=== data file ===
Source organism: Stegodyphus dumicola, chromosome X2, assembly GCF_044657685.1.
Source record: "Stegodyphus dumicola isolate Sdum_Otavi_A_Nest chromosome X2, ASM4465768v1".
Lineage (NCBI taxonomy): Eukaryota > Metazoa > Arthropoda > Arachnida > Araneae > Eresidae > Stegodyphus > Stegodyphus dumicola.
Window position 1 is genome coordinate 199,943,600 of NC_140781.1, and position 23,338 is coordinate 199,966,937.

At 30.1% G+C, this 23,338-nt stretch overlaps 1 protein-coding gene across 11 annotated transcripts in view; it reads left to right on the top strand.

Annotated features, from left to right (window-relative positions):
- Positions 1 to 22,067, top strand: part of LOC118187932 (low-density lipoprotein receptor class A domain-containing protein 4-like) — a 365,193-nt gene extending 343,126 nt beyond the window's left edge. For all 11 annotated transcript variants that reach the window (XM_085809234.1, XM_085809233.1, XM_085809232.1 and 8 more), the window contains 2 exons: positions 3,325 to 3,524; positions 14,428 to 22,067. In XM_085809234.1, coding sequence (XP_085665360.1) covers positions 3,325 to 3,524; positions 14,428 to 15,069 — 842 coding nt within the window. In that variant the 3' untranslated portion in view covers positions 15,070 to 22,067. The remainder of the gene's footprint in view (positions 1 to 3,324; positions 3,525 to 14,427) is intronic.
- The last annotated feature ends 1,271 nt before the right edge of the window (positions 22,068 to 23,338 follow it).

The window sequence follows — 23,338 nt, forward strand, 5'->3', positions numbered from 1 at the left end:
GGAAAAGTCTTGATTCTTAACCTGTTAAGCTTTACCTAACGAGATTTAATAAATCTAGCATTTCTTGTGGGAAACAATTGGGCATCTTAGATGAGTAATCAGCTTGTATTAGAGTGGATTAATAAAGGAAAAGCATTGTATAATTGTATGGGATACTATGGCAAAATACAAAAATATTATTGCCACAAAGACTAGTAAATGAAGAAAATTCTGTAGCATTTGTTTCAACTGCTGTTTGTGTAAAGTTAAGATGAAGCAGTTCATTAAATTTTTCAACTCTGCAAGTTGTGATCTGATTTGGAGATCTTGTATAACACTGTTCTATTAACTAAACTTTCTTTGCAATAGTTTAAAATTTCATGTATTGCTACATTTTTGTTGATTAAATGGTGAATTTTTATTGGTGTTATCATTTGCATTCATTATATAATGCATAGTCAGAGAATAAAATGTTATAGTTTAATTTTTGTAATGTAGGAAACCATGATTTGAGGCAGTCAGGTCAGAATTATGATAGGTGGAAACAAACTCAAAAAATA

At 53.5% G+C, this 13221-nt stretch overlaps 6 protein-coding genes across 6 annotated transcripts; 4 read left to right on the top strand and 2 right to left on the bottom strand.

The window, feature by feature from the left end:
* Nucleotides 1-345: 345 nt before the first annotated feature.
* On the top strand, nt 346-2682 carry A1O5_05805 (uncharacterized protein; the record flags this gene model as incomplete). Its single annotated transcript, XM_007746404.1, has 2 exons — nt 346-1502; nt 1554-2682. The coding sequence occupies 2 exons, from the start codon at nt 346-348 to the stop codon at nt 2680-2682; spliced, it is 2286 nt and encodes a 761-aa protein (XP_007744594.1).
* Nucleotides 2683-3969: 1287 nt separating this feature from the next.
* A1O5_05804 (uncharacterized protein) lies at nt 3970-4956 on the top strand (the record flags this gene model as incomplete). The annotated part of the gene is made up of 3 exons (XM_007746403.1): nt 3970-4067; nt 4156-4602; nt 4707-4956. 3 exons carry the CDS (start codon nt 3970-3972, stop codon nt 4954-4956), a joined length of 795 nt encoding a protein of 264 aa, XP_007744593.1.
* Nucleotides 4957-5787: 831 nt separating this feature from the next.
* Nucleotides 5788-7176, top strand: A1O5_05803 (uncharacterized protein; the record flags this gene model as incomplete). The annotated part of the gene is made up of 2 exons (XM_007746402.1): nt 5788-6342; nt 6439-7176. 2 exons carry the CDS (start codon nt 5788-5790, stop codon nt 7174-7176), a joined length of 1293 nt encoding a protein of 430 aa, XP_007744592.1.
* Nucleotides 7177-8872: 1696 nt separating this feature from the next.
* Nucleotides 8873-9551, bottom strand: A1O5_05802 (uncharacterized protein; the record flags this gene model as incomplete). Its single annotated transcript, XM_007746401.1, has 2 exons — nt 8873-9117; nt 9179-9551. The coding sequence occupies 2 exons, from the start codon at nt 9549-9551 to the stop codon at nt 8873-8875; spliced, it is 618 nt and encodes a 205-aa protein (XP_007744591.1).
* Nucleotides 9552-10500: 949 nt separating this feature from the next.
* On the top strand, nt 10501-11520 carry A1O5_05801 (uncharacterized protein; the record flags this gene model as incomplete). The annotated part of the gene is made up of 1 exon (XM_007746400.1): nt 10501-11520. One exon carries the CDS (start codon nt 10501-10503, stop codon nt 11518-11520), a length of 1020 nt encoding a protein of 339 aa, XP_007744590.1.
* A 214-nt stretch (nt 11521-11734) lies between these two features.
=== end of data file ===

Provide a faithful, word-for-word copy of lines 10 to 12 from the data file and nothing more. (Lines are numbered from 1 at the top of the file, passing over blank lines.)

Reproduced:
GGAAAAGTCTTGATTCTTAACCTGTTAAGCTTTACCTAACGAGATTTAATAAATCTAGCATTTCTTGTGGGAAACAATTGGGCATCTTAGATGAGTAATCAGCTTGTATTAGAGTGGATTAATAAAGGAAAAGCATTGTATAATTGTATGGGATACTATGGCAAAATACAAAAATATTATTGCCACAAAGACTAGTAAATGAAGAAAATTCTGTAGCATTTGTTTCAACTGCTGTTTGTGTAAAGTTAAGATGAAGCAGTTCATTAAATTTTTCAACTCTGCAAGTTGTGATCTGATTTGGAGATCTTGTATAACACTGTTCTATTAACTAAACTTTCTTTGCAATAGTTTAAAATTTCATGTATTGCTACATTTTTGTTGATTAAATGGTGAATTTTTATTGGTGTTATCATTTGCATTCATTATATAATGCATAGTCAGAGAATAAAATGTTATAGTTTAATTTTTGTAATGTAGGAAACCATGATTTGAGGCAGTCAGGTCAGAATTATGATAGGTGGAAACAAACTCAAAAAATA

At 53.5% G+C, this 13221-nt stretch overlaps 6 protein-coding genes across 6 annotated transcripts; 4 read left to right on the top strand and 2 right to left on the bottom strand.

The window, feature by feature from the left end: